Tuesday, March 4th, 2008
I don’t know when I’ve been so tired–and humbled. We left the house at 6 am to drive to the edge of the escarpment leading down to the Rift Valley, which is wide, deep, and distinct here. We waited at the top for women who would be walking down into the valley to collect fire wood. They would already have been walking 2-3 kilometers, then it was another 3-4 kilometer walk (not the right word) down rocky, dusty semi-paths to find a place where there was still wood to be found.
Hill and valley as far as you can see used to be covered with forest and rich land, maybe just 30 years ago. Now it is all eroded down to grass, rocks, scrub, and gullies. The firewood the women collect, we would call kindling. That’s all that’s left now.
Here’s the humbling part. We went down too, but not as far as the women. Going down, Talitha was glad for a helping hand several times when the slope was steep and the rocks slippery underfoot. But she was energized on the way back–way ahead of me.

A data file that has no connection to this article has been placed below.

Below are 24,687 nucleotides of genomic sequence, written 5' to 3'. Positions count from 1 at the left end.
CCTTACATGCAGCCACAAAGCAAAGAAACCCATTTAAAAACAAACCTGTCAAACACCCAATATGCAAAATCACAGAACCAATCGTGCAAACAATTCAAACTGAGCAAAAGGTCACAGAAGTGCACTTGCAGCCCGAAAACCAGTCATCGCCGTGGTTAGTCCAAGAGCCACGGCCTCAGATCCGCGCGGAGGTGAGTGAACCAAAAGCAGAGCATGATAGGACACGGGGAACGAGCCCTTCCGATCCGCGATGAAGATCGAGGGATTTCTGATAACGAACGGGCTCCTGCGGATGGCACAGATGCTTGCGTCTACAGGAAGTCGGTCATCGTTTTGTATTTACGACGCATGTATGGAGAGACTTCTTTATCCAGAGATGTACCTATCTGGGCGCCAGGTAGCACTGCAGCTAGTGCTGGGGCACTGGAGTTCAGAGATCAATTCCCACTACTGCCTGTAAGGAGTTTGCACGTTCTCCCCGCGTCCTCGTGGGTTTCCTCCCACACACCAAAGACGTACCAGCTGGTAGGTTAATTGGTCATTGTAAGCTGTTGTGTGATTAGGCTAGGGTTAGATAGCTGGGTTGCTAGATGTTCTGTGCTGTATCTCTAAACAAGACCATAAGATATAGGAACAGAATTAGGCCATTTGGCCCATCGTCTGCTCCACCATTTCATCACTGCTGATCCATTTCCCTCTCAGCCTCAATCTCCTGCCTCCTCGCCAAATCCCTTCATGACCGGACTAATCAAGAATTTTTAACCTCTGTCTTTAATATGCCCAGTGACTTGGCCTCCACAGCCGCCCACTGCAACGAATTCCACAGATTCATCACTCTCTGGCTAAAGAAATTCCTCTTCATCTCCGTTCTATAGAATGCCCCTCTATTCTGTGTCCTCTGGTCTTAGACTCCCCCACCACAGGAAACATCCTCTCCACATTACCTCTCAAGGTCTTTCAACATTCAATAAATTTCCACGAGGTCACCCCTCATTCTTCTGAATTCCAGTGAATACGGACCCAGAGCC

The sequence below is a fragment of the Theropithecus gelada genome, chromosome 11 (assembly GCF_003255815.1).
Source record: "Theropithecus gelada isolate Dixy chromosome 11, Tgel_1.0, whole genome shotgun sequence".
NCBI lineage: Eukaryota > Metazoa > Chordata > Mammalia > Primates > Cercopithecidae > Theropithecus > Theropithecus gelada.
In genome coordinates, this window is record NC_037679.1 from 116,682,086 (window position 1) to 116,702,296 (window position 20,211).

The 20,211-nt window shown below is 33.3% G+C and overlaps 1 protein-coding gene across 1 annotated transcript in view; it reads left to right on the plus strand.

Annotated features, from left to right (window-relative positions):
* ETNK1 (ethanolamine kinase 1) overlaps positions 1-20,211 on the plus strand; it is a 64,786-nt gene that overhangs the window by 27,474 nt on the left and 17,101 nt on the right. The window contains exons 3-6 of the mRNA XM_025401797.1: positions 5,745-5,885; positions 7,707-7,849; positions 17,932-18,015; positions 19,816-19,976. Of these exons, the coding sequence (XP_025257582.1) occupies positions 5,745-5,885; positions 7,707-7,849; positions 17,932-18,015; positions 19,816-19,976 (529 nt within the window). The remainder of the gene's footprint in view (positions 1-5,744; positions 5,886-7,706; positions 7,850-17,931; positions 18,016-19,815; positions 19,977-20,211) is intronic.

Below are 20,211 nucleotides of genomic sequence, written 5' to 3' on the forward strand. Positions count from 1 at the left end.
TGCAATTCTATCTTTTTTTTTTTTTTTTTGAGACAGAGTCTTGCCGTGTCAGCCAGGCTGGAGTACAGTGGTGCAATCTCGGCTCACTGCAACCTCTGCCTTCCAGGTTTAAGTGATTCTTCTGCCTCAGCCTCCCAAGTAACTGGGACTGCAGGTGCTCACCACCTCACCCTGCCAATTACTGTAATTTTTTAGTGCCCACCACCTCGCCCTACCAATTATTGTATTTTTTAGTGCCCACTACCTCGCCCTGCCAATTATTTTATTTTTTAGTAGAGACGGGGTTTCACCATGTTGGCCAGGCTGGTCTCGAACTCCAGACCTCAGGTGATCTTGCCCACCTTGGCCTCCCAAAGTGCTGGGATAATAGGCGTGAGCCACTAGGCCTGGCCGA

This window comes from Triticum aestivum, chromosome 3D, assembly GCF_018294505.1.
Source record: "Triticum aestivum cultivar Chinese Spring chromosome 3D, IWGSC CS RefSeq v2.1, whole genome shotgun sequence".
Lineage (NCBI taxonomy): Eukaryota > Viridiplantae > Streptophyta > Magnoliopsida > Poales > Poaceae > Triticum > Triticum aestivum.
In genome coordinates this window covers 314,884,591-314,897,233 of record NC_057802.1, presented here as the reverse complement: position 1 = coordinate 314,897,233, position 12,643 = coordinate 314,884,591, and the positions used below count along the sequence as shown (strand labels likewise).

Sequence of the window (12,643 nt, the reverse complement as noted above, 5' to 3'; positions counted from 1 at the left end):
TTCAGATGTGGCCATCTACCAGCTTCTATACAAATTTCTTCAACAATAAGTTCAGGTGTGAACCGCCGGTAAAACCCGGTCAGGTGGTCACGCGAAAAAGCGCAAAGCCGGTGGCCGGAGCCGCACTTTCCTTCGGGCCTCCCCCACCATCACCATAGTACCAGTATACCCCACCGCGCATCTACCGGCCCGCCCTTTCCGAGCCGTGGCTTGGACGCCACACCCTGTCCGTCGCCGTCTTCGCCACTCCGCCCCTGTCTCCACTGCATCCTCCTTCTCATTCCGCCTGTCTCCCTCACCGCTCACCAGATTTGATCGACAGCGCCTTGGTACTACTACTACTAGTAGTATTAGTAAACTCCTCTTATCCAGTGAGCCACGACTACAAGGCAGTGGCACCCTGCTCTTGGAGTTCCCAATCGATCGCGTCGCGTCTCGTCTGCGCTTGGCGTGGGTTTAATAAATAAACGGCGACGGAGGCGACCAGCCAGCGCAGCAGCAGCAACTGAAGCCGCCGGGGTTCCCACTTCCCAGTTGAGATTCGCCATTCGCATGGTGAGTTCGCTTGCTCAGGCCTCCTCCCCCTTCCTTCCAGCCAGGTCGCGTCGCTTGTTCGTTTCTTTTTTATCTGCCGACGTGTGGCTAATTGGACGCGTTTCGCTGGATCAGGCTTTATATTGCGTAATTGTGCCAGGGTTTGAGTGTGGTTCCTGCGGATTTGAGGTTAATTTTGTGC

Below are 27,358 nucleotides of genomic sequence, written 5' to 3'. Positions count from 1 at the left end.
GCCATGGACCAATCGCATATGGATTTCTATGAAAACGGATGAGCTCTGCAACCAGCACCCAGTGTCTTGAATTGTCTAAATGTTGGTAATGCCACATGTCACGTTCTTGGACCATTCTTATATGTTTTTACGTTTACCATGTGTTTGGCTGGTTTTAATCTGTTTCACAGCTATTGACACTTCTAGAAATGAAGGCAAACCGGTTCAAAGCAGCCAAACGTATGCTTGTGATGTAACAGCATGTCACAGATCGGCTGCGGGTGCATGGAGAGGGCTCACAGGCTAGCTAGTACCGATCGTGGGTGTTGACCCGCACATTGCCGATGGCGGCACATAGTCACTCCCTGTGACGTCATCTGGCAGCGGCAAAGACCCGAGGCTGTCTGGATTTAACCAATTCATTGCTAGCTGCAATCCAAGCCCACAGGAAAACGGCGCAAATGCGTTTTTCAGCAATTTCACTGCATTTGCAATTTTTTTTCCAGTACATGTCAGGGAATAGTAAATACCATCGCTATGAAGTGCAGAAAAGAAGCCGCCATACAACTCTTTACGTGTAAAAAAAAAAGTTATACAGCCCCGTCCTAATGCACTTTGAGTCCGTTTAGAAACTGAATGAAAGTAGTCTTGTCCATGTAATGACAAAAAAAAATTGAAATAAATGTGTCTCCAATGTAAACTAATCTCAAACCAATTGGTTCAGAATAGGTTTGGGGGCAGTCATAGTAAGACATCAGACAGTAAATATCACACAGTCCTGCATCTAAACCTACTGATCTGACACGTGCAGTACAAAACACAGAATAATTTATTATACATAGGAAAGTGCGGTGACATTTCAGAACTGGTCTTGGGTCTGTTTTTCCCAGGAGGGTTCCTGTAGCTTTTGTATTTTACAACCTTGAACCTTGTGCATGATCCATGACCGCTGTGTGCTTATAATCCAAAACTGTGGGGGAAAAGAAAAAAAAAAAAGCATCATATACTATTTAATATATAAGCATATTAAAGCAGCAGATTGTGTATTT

By the time I was about halfway back up, I was testing the bench qualities of boulders about every 30 feet. And I was carrying nothing. I hope not to do this again for a long time, if ever. But these women, some in their 70s, carry 40-50 lbs of wood on their backs up the escarpment 2-3 times a week. Many women spend 30 hours a week collecting firewood and water. Around that they do all that a woman does to care for her household. This includes cooking over a fire, while I just turn a knob.
You could hardly ask for a more clear illustration of how much Care of Creation is needed, in particular here, for the planting of trees to renew the land and to help people live more productive lives.
On the way home we stopped at a school where one Bethlehem team helped to build a water tank where water is caught from roof rain run-off. Another Bethlehem team built a fence around the tree nursery there–very young saplings that are nurtured by water from the tank. Dozens of fruit trees are ready to be sent home with students who have been instructed how to plant these in their yards. Other types of trees will be suitable to grow for firewood.
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